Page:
Sunday, 29 December 2019

Eat, Drink and be Merry, for tomorrow etc.etc

I am writing this from the perspective of a 55 year old male.

When you are under 30, you are probably immortal (at least in your subconcious mind).
A male in a "rich"(i.e. G7) country has a life expectancy at birth of about 76 to 81 (depending on the country) - it is 81 to 87 for women - and yes, the US is at the bottom and Japan is at the top for both men and women.
So even for the "worst" case, an American male, at age 30, about 40% of your "time" has passed - less than half.

By the time you get to 50, it is pretty obvious that the immortality of youth has failed you.
You start to attend the funerals of co-workers who died of ill health, rather than accidental death.
You start to get a fatter and fatter medical file, and if you don't already have life insurance, the premiums start to get scarily high. You've very probably buried a parent, or at least a few aunts and uncles. Not many folks in their 50's have grandparents still alive, although, of course, some do.
Speaking for myself, all 4 of my grandparents are long dead - the last died about 25 years ago. My mother has been dead for 10 years, and of my 4 uncles and aunts, one uncle has died. Only one of those 6 deaths was not "natural causes".

At 55, I am no longer immortal ;-)
But I want to see support my daughter (17 y.o.) for a while yet. Probably have to subsidize her education, or help her get her first flat/apartment, or both.

So what can you do?
Well, personally, I have paid what seems like a LOT of money into pensions scheme - both to central government and to commercial providers, and I don't want it to be a massive waste.

simply by living to 55, my life expectancy has gone up by more than 2 years ;-)
(it is because I can't die at less than 55 years of age, because I have already outlived that risk!)
looking at the G7 again, if you get to 65, things look even better, and the USA stops being the "tailender" - it becomes the "equal tailender" with Germany. The differences become a lot smaller for men, though - if you live to 65 and are male, you are likely to live to about 83 or 84. Form women the spread is much bigger, at 86 to 99 (yeah, the USA is worst again, and Japan is tops).

Of course, these are only figures for large population groups, and other things affect it too.
Genetics is one - if you have a lot of relatives who lived long, then that is a plus. But if your relatives die young, then that is a minus.
Things like not being poor and being better educated affect things, too.
(yeah, I have a modest house, and, yeah, I went to university).
And, the big one - lifestyle.

Nothing like a bit of exercise, not smoking, and drinking moderately to push up the life expectancy!
Have a fiddle about with the calculators here, and see what a difference a few lifestyle changes can make!
Using the tool I suggested earlier, my life expectancy, because I have reached age 55, is now 81.7 - put in more data, and I get 83.3, despite being overweight, having a grandfather who died at 44 etc etc - I assumed one relative at less than 50 and 3 at more than 50 - they actually died of multiple illnesses, but all had cardio-vascular problems. My saving graces are activity, not smoking and fairly moderate alcohol consumption.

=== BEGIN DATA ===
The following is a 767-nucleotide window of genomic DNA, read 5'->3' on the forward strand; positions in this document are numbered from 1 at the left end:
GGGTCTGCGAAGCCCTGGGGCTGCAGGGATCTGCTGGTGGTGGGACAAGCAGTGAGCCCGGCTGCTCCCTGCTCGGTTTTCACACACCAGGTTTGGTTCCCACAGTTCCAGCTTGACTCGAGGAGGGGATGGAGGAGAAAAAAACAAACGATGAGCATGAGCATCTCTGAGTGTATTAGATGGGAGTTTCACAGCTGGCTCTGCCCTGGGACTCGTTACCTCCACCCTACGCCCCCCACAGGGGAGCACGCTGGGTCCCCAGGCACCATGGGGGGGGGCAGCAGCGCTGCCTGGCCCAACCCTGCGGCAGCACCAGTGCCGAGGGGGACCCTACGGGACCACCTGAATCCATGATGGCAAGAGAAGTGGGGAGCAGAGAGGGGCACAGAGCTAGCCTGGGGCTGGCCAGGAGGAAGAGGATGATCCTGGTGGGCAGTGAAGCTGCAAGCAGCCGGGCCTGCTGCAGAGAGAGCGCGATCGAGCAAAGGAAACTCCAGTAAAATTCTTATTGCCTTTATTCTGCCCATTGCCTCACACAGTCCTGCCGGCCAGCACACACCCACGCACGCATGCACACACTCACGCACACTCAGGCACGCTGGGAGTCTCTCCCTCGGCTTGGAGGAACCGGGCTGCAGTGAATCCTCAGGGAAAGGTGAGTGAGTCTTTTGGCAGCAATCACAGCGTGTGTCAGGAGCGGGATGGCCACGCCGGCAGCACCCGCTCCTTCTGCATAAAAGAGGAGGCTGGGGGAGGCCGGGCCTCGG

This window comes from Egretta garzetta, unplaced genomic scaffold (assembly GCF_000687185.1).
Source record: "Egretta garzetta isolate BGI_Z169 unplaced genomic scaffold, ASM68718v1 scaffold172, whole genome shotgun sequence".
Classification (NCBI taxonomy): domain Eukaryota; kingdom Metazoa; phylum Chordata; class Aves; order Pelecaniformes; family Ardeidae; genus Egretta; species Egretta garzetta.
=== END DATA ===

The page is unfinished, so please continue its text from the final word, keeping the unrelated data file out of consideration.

How much do I drink? Well, I polished off a bottle of port in two days at Christmas, but that is something I only do once or twice a year. Normally 1 am a quart of (hard) cider a week, and often less than that. Indeed - often I don't drink for weeks or months at a time.
I am a lifelong non-smoker, so that one is easy for me.
On exercise, I walk about 8500 steps a day just as part of going to work and working, so it is really the more intense exercise I concentrate on - jogging and cycling - although I do sometimes just walk with my wife. But getting my weight back down to the lower half of overweight is worth a year, and getting back to normal weight is worth two, while further weight gain costs me years. And that is all assuming I can stay in the highest "exercise" category! If I retired early (I can just about afford to do so, although it would be a pretty frugal lifestyle in a cheaper part of the country!), and just drove everywhere, and "relaxed" a lot, that is worth a couple of years off, even if I don't gain any more weight!

At 55 already, a couple of years either way on my life expectancy feels like a lot more that it did when I was 30, and a couple of extra years of me working could really help my daughter, too.

So with a new year approaching, let's all get out there and do what we can!
Doesn't matter if it small or big, even the longest journey starts with a single step
(or in my case a 5k run!)
If you fail this time, have another go, next time.
(Health Warning: do see a doctor/physician if you have any health issues, and especially if you are over 50! - start slowly and build up - the last thing you want to do is go flat out straight away, fuelled by Red Bull and enthusiasm, get dehydrated, and have a heart attack. Take it easy at first, and work up to higher levels of exertion and duration of a period of months, not days! - I ran 3 (slow!) half marathons and did a (slow!) 200 km/125 mile cycle ride earlier in the year, so I know I can still handle a 5k or two, but if you haven't done much for the last 5 years or more, start out slow and short, and slowly build up!)

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